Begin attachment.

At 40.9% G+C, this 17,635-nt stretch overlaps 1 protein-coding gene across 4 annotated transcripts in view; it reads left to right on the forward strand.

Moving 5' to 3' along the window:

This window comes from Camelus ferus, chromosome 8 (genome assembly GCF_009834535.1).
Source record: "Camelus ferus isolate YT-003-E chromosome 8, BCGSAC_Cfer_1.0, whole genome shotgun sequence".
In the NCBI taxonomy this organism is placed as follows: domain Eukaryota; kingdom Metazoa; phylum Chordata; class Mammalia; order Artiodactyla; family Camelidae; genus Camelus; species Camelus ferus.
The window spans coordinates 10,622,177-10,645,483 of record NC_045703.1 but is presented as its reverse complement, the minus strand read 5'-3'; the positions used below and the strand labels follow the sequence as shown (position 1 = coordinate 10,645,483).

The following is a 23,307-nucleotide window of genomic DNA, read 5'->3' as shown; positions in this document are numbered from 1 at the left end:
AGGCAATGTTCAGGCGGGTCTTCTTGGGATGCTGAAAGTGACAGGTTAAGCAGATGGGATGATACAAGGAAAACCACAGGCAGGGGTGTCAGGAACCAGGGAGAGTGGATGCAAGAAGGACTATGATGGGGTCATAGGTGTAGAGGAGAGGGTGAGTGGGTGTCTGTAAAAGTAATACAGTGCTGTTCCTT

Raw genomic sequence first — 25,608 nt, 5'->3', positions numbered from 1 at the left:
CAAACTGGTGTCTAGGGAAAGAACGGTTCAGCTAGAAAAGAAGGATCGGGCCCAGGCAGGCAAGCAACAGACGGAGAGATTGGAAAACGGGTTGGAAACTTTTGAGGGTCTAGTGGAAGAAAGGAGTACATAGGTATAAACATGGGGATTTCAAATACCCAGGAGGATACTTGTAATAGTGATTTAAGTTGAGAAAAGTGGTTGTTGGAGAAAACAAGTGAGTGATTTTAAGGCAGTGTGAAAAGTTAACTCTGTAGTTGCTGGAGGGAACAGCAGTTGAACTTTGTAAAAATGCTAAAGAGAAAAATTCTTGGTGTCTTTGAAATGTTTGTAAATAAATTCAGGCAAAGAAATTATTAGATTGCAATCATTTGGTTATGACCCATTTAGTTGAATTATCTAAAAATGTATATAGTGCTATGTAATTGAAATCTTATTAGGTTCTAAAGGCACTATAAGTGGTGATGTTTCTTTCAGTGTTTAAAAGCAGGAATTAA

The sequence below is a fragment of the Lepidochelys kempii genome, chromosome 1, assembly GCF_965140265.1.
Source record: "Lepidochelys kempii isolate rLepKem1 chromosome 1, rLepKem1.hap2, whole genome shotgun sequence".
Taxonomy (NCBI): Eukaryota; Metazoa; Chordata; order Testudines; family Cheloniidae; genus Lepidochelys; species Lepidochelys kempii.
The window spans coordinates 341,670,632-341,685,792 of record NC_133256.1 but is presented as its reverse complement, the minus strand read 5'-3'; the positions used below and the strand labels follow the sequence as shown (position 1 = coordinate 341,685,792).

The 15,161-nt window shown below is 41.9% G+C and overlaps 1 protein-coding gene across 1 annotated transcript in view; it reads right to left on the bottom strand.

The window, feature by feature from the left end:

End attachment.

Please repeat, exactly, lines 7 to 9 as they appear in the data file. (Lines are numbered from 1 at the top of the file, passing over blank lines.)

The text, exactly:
The following is a 23,307-nucleotide window of genomic DNA, read 5'->3' as shown; positions in this document are numbered from 1 at the left end:
AGGCAATGTTCAGGCGGGTCTTCTTGGGATGCTGAAAGTGACAGGTTAAGCAGATGGGATGATACAAGGAAAACCACAGGCAGGGGTGTCAGGAACCAGGGAGAGTGGATGCAAGAAGGACTATGATGGGGTCATAGGTGTAGAGGAGAGGGTGAGTGGGTGTCTGTAAAAGTAATACAGTGCTGTTCCTT

Raw genomic sequence first — 25,608 nt, 5'->3', positions numbered from 1 at the left: